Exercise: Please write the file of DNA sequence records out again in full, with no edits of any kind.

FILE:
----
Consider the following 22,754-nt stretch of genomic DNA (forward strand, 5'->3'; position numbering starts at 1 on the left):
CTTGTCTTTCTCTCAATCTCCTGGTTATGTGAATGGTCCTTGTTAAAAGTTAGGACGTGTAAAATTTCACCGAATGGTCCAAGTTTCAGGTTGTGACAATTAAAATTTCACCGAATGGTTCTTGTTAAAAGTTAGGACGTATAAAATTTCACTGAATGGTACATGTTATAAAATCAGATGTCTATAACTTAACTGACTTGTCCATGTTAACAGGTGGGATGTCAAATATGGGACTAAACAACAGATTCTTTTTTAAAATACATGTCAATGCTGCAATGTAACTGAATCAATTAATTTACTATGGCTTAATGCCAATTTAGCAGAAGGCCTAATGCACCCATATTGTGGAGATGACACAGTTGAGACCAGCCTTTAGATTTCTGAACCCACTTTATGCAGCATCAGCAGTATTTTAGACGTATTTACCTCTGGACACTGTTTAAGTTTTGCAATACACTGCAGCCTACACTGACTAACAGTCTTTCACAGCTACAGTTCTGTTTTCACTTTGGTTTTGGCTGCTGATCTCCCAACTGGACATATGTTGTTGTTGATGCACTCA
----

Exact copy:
Consider the following 22,754-nt stretch of genomic DNA (forward strand, 5'->3'; position numbering starts at 1 on the left):
CTTGTCTTTCTCTCAATCTCCTGGTTATGTGAATGGTCCTTGTTAAAAGTTAGGACGTGTAAAATTTCACCGAATGGTCCAAGTTTCAGGTTGTGACAATTAAAATTTCACCGAATGGTTCTTGTTAAAAGTTAGGACGTATAAAATTTCACTGAATGGTACATGTTATAAAATCAGATGTCTATAACTTAACTGACTTGTCCATGTTAACAGGTGGGATGTCAAATATGGGACTAAACAACAGATTCTTTTTTAAAATACATGTCAATGCTGCAATGTAACTGAATCAATTAATTTACTATGGCTTAATGCCAATTTAGCAGAAGGCCTAATGCACCCATATTGTGGAGATGACACAGTTGAGACCAGCCTTTAGATTTCTGAACCCACTTTATGCAGCATCAGCAGTATTTTAGACGTATTTACCTCTGGACACTGTTTAAGTTTTGCAATACACTGCAGCCTACACTGACTAACAGTCTTTCACAGCTACAGTTCTGTTTTCACTTTGGTTTTGGCTGCTGATCTCCCAACTGGACATATGTTGTTGTTGATGCACTCA